If we get it, we may find Christmas and much of the rest of the Christian year to be a serious challenge to how we live.

Lord, what a remarkable truth, that you came among us to teach us, love us, call us to obedience and die for our sins. This Christmas, may we celebrate well that moment of arrival. Amen.


The last of the four Advent themes is love. If we were detectives, we might say, “Now we’ve found the motive!”

The motive, that is, for everything God does. The principle is laid out for us in 1 John 4:7-11:

Beloved, let us love one another, for love is from God, and whoever loves has been born of God and knows God. Anyone who does not love does not know God, because God is love. In this the love of God was made manifest among us, that God sent his only Son into the world, so that we might live through him. In this is love, not that we have loved God but that he loved us and sent his Son to be the propitiation for our sins. Beloved, if God so loved us, we also ought to love one another.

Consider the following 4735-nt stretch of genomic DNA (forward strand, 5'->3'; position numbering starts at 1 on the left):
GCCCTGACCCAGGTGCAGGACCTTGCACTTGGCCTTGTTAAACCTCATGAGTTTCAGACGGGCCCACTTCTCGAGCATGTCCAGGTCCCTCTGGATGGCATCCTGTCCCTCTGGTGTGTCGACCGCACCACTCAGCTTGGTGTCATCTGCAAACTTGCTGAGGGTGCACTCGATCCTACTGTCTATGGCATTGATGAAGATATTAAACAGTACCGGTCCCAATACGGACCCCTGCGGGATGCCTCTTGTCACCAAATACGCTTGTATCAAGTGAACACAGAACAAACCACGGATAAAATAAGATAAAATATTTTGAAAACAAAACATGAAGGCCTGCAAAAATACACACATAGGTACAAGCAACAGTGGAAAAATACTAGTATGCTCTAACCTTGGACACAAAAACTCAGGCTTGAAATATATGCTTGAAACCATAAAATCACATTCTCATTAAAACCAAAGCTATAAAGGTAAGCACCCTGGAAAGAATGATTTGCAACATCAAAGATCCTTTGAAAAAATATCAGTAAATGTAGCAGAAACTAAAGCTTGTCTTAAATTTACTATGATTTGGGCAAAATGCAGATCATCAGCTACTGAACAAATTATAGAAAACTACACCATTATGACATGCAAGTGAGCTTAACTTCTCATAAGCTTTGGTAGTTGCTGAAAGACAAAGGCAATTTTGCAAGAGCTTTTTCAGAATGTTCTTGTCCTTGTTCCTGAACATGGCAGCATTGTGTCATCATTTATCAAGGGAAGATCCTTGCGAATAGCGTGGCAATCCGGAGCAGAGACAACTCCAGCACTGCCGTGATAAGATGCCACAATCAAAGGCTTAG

Why would God unilaterally decide to come among us and save us from our sins, suffering as Christ to give us hope, peace and joy? It was an act of undeserved, unreserved love. Love exists because God exists, and love is integral to God’s being, God’s nature.

The circumstances could be different. We’ve imagined gods completely lacking in love, disinterested, dismissive or even hostile toward human beings. But the One True God is driven by love.

Even when God chastises us, it is a loving act, one designed to bring us into alignment with our creator. When we walk with God, we walk toward life. When we walk away from God, we walk toward death.

God loves us so much he wants to dwell among us. God did this in flesh, as Jesus Christ, carrying out the work necessary to save us from our sins. He resides in us and among us now, as the Holy Spirit. And he will dwell among us in full.

I think I’m about ready to celebrate the incarnation—Christmas!